To make a great sauce for roast beef or corned beef or anything else you want to have, take equal amounts of horseradish and heavy cream. Lightly whip the cream so that it thickens but before it gets to the soft peaks stage. Blend in the horseradish and refrigerate for at least 30 minutes. 


Sunday, October 28, 2012

Roasted Smashed Potatoes

Took only three hours and two attempts to get this down! Goes great with beer, especially an Oktoberfest! It was a cold day here in Houston, so, instead of turning on the heater, decided to perfect this recipe. That way we would not mind the oven being at 500. Of course, it did burn off everything in the oven and set off the smoke alarms, so, we had to open the windows!

What you need:

2 pounds of small red potatoes (these should be 1 1/2 to 2 inches in diameter, nothing larger!)
6 tablespoons extra-virgin olive oil
1 teaspoon minced fresh thyme
   Kosher salt and pepper

Start by adjusting the oven racks to the top and lowest positions and heat the oven to 500 degrees.

Arrange potatoes on rimmed baking sheet, pour 3/4 cup water into baking sheet, and wrap tightly with aluminum foil.

Cook on lowest rack until paring knife or skewer slips n and out of potatoes easily. Just poke right through the foil to test. This should take about 25 minutes.

Remove the foil and let cool for 10 minutes. This cooling allows the potatoes to be smashed without crumbling.

If there is any water remaining on the baking sheet, blot dry.

Drizzle 3 tablespoons of oil over the potatoes and roll to coat.

Space potatoes evenly on the baking sheet and either use a potato masher, or, another baking sheet, to flatten the potatoes until they are about 1/2 to 3/4 inches thick.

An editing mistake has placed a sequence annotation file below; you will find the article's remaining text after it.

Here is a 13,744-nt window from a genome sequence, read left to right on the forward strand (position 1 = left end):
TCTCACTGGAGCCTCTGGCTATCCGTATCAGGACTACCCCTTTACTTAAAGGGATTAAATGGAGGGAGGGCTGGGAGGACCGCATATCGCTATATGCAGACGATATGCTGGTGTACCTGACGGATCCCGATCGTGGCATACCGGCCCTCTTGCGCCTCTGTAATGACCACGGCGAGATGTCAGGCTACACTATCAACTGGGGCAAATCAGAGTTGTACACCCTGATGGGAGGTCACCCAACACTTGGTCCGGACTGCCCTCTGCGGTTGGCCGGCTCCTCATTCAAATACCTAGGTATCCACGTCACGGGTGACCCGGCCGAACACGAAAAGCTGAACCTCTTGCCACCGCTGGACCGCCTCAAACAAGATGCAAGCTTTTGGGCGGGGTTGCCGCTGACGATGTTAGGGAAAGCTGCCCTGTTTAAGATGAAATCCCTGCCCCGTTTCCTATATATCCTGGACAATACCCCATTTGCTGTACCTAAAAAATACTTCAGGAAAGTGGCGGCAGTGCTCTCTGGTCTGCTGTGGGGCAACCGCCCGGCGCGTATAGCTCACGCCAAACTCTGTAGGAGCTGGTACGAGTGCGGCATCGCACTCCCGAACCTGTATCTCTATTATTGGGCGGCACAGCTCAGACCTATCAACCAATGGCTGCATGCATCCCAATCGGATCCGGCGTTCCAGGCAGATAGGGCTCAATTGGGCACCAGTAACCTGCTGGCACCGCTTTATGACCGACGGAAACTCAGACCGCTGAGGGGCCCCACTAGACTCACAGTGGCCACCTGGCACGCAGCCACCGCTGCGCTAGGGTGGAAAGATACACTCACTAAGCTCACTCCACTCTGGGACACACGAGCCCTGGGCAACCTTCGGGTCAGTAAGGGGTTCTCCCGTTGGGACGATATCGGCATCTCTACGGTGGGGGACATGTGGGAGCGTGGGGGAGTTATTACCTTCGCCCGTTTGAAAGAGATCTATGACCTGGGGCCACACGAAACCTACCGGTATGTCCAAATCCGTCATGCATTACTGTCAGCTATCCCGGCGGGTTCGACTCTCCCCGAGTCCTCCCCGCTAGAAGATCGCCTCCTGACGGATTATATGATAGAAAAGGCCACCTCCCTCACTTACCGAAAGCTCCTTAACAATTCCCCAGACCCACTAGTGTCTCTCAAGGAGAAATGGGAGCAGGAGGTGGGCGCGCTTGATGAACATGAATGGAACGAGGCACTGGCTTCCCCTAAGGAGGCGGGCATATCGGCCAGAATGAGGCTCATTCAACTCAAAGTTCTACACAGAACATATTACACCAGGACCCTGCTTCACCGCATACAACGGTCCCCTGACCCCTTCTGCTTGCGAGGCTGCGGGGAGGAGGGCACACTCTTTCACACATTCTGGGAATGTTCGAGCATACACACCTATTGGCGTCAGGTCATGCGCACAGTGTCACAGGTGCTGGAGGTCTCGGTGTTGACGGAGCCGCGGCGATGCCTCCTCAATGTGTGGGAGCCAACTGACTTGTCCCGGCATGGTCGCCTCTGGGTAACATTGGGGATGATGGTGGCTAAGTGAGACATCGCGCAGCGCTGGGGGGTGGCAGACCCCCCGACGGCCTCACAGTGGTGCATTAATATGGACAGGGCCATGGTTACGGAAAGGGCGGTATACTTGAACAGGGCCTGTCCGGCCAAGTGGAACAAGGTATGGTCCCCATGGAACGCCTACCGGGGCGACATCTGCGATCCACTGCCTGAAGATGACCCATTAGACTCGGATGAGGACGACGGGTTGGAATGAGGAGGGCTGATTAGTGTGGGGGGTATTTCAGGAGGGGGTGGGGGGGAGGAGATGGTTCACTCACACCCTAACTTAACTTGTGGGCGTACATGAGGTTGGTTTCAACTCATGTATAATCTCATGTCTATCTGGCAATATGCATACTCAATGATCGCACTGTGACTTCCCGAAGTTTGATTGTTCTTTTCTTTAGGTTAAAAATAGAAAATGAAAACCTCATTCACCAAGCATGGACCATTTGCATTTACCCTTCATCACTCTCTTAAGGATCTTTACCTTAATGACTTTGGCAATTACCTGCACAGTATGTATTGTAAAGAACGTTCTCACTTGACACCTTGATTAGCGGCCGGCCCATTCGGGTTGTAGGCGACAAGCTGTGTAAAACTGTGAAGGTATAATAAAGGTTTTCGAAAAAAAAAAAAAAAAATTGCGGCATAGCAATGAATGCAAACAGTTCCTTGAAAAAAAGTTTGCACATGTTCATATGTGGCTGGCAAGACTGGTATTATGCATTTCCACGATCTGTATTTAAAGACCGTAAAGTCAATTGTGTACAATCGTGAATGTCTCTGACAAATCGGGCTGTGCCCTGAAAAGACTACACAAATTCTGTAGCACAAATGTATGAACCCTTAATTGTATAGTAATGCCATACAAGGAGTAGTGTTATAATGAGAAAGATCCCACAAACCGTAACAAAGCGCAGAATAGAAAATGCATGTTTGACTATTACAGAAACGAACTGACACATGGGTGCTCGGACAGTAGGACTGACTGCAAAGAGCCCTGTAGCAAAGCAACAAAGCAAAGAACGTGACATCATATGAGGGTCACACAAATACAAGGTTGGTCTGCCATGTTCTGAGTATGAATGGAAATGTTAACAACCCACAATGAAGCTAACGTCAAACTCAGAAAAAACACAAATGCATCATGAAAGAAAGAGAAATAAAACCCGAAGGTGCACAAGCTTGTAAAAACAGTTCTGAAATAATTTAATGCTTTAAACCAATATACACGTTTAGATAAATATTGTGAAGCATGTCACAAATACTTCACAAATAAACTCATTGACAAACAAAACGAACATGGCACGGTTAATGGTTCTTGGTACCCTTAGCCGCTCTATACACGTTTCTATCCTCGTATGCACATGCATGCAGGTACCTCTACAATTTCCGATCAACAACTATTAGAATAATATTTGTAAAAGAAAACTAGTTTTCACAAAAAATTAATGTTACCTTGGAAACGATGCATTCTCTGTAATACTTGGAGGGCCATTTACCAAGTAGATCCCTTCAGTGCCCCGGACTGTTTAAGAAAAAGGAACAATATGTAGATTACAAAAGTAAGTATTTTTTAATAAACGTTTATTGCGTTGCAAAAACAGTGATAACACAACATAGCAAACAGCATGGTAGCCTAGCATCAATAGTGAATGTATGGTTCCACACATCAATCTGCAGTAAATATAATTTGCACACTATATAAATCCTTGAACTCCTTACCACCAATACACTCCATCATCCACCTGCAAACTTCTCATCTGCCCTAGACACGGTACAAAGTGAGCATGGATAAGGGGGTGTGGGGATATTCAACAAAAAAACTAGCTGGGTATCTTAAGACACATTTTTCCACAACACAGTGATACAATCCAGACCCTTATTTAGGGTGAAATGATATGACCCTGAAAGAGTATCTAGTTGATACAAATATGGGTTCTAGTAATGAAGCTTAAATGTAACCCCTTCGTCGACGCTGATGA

I prefer the masher as it leaves some great grooves.

Sprinkle with the thyme and season generously with salt and pepper. Then drizzle evenly with the remaining 3 tablespoons of oil.

Roast potatoes on the top rack for 15 minutes.

Transfer potatoes to lowest rack and continue to roast until well browned and the undersides are crisp. This could take as little as 4 minutes or as long as 30 minutes. (The first time I tried it, I went 20 minutes - way, way too long! Got burnt edges. I found 4 minutes was much better timing.)

Fluffy on the inside, crispy on the outside!

Saturday, September 22, 2012

Potato-crusted halibut w/mushrooms and herb cream

This is from the Bluestem cookbook that my sister (whom I love to antagonize) gave me. Well, the Bluestem was the starting point. Had to substitute some ingredients, as noted. I made this for two, halving the recipe that follows. I am also giving some notes along the way.

So, for four, here are the ingredients:

Herb Cream
1 cup heavy cream
4 egg yolks
2 cups loosely packed fresh chervil
2 cups loosely packed fresh flat-leaf parsley
2 tablespoons fresh thyme leaves
Salt and freshly ground white pepper

Here's the substitutes on the herb cream that I used. First, chervil was not available, so, I used curly leaf parsley. Also, instead of white pepper, I always like to use crushed red chili peppers.

2 tablespoons unsalted butter
8 ounces porcini mushrooms, trimmed and halved lengthwise
2 large shallots, finely copped
2 cloves garlic, chopped

Ok, so, fresh porcini mushrooms are hard to find. The book suggests that if you can't find porcini, use cremini. Sorry, I substituted shitake.

1 tablespoon plus 1 teaspoon banyuls vinegar
1 tablespoon extra-virgin olive oil
Pinch of salt

Ok, banyuls turns out to be a brand name. Not carried around here. So, use a sherry vinegar.

1 1/2 pounds russet potatoes, peeled
4 (6 ounce) halibut fillets
Salt and freshly ground white pepper
1/4 cup vegetable oil

Ok, 1 1/2 pounds of potatoes, I found out, is too much. Can do it with 1 pound. Also, again, used crushed red chili peppers. Also used olive oil.

To prepare.